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Floor maintenance programs are frequently one of the most draining line items in a facility’s cleaning budget — and are often cited for their negative impacts on the environment. But the ongoing trend toward cleaner, greener practices has end users revisiting floor care routines in an effort to further sustainability initiatives. 

Some believe that skipping cleaning chemicals altogether and relying solely on H2O is a step in the right direction. Cleaning products should always be part of daily floor care routines. 

No doubt, it is incumbent upon distributors to educate customers about the vital role of cleaning chemicals and dispel the myth that they hamper sustainability goals. This may require a return to basics to illustrate the interdependence of chemicals and water in floor cleaning procedures. 

“We invented cleaning chemistry to make water wetter,” says Stan Hulin, president of Future Floor Technology Inc., Oregon City, Oregon. “The detergent or neutral cleaner breaks the surface tension of the water, allowing it to penetrate the soil and make it easier to remove.” 

A simple visual test can drive this point home for end users: Place a drop of water on a piece of cardboard, and the water will bead on the surface. Introduce a cleaning product and the dynamic changes. 

“When you introduce a drop of neutral cleaner into that drop of water, it immediately penetrates the cardboard because you just increased the surfactant of that water droplet,” explains Jim Lety, director of janitorial sales for Imperial Dade, Jersey City, New Jersey “This is a demonstration of making water wetter.” 

Similarly, in the absence of chemicals, water cannot find its way into the nooks and crannies of the floor where dirt can settle. For this reason, it has limited applications in floor cleaning programs. 

“Water as a cleaning agent is not very good,” admits Hulin. “You can run water through an autoscrubber to pick up dust and dry particulate, but it might not pick up embedded or heavy soil that adheres to the surface.” 

Indeed, the absence of chemicals can lead to inconsistent outcomes where custodians are, in effect, pushing dirt around the floor instead of removing it. According to Hulin, the only time it makes sense to use water alone for cleaning purposes in floor machines such as extractors or automatic scrubbers, is when removing spots or spills or rinsing a floor. 

Keep it Neutral 

Having established the need for chemicals in floor cleaning procedures, distributors can turn their attention to educating customers on where and how they fit into a green cleaning program.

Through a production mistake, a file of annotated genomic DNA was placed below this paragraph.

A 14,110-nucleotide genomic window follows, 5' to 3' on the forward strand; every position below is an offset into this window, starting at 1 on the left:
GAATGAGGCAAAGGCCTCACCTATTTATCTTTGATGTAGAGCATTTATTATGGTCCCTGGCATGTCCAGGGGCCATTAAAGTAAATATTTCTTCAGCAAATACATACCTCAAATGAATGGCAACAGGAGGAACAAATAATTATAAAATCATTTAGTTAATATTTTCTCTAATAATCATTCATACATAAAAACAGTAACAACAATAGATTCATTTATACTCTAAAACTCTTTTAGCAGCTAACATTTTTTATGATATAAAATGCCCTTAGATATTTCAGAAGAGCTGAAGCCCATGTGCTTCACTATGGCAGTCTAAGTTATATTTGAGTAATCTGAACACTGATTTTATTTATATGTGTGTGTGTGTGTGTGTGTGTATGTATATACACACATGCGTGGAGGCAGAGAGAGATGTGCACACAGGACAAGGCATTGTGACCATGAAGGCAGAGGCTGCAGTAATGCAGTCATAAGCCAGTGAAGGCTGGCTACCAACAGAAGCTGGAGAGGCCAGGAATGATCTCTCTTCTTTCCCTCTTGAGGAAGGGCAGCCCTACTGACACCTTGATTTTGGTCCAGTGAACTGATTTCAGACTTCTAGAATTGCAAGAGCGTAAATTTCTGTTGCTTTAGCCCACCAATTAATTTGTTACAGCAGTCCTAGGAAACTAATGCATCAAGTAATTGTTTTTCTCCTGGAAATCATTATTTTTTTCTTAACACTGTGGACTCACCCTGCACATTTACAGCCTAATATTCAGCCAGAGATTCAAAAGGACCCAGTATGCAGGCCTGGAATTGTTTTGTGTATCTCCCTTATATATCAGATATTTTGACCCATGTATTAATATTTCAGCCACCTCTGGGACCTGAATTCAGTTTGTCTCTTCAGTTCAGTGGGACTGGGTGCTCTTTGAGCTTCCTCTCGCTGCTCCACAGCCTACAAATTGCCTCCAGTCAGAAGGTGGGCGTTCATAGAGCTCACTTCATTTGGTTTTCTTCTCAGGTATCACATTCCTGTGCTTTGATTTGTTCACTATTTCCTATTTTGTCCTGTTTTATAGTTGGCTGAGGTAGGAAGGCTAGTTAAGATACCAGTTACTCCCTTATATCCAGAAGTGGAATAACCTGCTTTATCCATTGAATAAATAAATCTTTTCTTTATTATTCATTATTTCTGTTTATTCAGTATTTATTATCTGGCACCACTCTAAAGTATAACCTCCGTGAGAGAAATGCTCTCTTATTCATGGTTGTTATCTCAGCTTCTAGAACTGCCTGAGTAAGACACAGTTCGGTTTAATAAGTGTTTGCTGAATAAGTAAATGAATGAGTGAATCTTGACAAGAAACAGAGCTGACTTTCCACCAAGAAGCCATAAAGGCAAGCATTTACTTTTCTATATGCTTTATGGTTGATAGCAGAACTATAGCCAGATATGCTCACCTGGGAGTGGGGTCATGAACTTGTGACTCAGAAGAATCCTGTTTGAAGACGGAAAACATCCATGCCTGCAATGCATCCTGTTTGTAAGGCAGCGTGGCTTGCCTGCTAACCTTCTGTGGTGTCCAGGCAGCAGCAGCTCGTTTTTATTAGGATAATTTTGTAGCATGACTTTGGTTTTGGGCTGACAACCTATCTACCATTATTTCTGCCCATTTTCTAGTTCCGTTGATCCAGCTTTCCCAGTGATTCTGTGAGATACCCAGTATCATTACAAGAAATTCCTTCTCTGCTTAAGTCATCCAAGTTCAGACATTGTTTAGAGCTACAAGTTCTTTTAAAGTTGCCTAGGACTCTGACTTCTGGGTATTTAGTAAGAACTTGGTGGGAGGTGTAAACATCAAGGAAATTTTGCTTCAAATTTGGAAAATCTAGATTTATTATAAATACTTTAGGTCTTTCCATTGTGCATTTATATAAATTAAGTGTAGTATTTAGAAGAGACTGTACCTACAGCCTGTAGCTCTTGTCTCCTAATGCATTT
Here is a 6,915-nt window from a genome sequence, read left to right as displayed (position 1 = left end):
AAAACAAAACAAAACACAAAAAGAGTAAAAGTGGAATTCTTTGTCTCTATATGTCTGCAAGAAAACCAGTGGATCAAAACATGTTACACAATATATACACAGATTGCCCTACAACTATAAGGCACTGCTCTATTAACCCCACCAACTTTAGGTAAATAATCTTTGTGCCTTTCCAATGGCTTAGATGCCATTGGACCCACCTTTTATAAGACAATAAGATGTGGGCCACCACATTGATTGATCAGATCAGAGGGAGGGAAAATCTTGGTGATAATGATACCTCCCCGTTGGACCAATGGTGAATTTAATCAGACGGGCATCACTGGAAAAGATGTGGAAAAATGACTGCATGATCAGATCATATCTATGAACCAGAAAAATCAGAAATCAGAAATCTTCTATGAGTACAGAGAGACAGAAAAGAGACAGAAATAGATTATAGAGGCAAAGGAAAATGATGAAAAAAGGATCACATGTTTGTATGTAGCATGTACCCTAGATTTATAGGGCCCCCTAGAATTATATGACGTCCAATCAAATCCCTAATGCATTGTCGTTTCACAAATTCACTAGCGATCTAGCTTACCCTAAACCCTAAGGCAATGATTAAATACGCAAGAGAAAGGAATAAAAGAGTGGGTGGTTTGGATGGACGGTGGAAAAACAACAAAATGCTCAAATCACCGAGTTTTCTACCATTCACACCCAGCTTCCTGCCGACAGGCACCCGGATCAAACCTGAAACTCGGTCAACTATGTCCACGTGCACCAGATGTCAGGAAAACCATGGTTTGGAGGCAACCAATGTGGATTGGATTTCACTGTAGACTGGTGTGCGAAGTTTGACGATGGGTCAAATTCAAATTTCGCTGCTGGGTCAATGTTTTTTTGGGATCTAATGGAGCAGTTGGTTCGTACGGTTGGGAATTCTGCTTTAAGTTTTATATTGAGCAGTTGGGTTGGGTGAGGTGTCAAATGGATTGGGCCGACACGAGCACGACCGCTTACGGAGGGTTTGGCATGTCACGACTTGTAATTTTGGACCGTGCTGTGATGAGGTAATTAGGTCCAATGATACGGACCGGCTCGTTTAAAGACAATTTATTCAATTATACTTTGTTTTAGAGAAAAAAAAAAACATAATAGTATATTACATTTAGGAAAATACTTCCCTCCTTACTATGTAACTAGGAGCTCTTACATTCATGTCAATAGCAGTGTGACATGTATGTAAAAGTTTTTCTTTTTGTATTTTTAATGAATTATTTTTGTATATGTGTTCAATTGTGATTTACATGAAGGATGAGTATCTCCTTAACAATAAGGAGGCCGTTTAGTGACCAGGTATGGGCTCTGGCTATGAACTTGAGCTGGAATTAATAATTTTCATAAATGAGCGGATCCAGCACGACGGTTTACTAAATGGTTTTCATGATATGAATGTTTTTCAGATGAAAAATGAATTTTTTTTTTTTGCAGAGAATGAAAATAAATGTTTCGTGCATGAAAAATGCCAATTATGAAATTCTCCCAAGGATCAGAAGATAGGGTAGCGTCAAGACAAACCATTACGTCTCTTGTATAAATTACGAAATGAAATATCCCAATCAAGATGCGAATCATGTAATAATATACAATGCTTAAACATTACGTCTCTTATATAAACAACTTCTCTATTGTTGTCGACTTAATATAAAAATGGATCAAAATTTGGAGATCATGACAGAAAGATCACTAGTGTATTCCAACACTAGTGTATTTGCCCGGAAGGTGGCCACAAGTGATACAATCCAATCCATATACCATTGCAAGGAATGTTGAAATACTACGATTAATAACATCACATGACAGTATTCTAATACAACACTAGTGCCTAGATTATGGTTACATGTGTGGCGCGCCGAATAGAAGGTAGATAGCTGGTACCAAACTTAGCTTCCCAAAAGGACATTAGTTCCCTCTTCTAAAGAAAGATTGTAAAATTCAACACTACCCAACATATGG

For everyday floor cleaning, experts recommend promoting a neutral cleaner approved by the flooring manufacturer. The type and level of soil will also help customers determine which product to purchase. 

For general foot traffic, Lety recommends customers stay as close to neutral as possible, with neutral being 7 on the pH scale. 

“The alkalinity or acidity of the soil will determine the pH of the product needed to clean that surface,” explains Lety. “It’s going to be different in a healthcare setting versus an industrial facility.” 

Heavier soil may require an all-purpose or general-purpose cleaner that is higher on the alkaline side of the pH scale; around 8.2. Acids, which range from 0 to 6, are not needed for routine floor maintenance. 

When using autoscrubbers for daily routine cleaning or periodic maintenance, distributors should remind customers to use only neutral or general-purpose cleaners. 

“If clients use stripping or degreasing chemicals, which have a higher pH level, and they forget to swap that out when they perform daily routine scrubbing, they could mess up the floors,” warns Hulin. “They could also damage the machine’s internal parts. So, if they have to use stripping or degreasing solution, they should be trained to apply it by bucket or by hand.” 

Distributors should also emphasize the importance of rinsing the floor with water after extracting the dirty solution. 

“With the autoscrubber, a lot of people skip this part, but they shouldn’t,” says Hulin. “When using chemicals, they can get deep in the crevices of the floor and cause residue buildup over time. The detergent attracts soil, which can lead to sticky floors.” 

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